The industry is so over-saturated at this point. I have a hard time calling myself a photographer. Anybody with a camera is a photographer these days—technology is so accessible. I can go to Wal-Mart and buy a professional camera. So anybody with a little bit of business sense can start a photography business. That’s a little bit irritating. It saturates the market so much that there’s not enough room for the people with real talent… you get this funnel effect where you’re all heading toward the same product. But at the same time, like you said, you have to find a niche, and if you can’t do that then you probably just shouldn’t be here."

"Although I guess I don’t really have a niche yet (laughs) other than the fact that I’m different... I don’t shoot babies, I don’t care to do portraits that much… That’s why I consider myself a commercial photographer. I love working with companies—they tell a story. But you’re not going to make a living off of that. Whenever I have these conversations I think about where I fit in.”

More peeves...

"I don't like when other photographers get smug about processing and say there are rules we need to follow. Who are they to say an image is bad just because the histogram isn't a perfect wave? I have a few over exposed photos that I meant to shoot that way, for example. Of course, there are many composition rules we should follow, like making sure horizons are straight (I hate Dutch angles), or trees or other objects coming out of a person's head. I’m also a firm believer in the rule of thirds, however, I won’t judge someone for shooting or editing something a certain way. There are plenty of things I’m not too fond of, but I like the idea of what they're doing and wish them the best at perfecting their craft the way they want to see it.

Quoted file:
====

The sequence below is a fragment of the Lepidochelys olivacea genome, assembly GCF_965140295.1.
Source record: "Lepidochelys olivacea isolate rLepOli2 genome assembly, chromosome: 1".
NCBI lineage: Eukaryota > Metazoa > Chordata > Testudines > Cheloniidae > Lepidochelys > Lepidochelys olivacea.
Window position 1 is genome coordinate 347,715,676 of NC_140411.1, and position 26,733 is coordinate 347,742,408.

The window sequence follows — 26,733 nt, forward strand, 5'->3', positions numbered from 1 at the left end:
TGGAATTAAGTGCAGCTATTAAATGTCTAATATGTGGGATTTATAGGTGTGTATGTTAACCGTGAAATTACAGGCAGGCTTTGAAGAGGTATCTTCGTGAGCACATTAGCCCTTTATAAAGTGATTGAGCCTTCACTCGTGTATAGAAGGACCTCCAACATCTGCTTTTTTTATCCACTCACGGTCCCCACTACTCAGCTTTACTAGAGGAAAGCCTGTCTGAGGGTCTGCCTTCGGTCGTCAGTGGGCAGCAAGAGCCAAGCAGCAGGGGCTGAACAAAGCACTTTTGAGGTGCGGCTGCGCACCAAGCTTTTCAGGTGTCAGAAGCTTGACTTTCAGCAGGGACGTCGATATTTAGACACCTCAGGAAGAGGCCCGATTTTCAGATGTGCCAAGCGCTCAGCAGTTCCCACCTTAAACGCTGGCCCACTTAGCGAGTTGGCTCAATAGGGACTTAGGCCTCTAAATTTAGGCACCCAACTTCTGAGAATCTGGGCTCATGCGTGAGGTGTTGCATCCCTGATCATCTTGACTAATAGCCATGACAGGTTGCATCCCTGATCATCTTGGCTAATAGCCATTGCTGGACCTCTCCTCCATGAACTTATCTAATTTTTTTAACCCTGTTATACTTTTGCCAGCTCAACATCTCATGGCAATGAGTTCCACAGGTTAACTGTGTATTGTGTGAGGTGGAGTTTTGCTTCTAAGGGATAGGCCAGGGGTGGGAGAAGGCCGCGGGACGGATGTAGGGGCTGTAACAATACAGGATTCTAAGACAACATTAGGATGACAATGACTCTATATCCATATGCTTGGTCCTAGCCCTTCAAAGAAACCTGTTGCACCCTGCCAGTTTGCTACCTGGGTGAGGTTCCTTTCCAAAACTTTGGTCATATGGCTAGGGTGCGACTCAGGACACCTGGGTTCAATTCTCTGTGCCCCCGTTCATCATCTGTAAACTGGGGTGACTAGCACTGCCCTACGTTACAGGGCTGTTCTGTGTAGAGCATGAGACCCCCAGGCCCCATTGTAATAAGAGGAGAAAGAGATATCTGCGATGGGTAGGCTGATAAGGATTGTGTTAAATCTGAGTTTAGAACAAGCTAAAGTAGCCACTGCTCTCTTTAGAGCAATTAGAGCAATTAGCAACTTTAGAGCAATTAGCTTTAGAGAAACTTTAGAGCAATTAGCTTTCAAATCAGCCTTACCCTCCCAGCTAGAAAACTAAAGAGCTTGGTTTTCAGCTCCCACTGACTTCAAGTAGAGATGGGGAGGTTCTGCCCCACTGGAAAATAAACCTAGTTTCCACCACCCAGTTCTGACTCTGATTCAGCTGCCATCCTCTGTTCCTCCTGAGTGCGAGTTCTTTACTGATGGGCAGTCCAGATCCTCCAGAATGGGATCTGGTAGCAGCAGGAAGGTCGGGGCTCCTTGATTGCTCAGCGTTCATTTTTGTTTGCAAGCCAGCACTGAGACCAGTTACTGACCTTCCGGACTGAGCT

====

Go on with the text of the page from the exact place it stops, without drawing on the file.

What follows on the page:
I wish people were more open to constructive criticism. I understand not enjoying someone bashing your work, but if someone is pointing out things that could be improved, we should listen. Too many people are good at giving criticism, but not receiving it.

All that aside, the end of the day, who cares? I like what I make, I respect the medium, I’m humble in the sense that I know my work isn’t incredible, and I’m always willing to help anyone who asks."

Do you think you have to have a fixed place in the industry?

“These days, yes. There are SO many people practicing photography. You do have to find a niche. I don’t have enough of a passion for senior portraits. To put myself in that bubble where I’ve got to hustle for those jobs, especially if they don’t speak to me. I don’t want to be boxed in. At all. So I’m looking for jobs that are a little off that main course. There are many jobs I’m just not interested in. Like the antique car show at noon. At noon. What am I going to do with those shots?”(laughs).

Any advice to other photographers?

“Don’t shoot anything that’s going to compromise your integrity to yourself or your art.”

Tyler McKinney Photography:







Thanks for reading!
To see the rest of the photos of Tyler, please check out my facebook page and website.
Josie says, "Stay Fresh!!"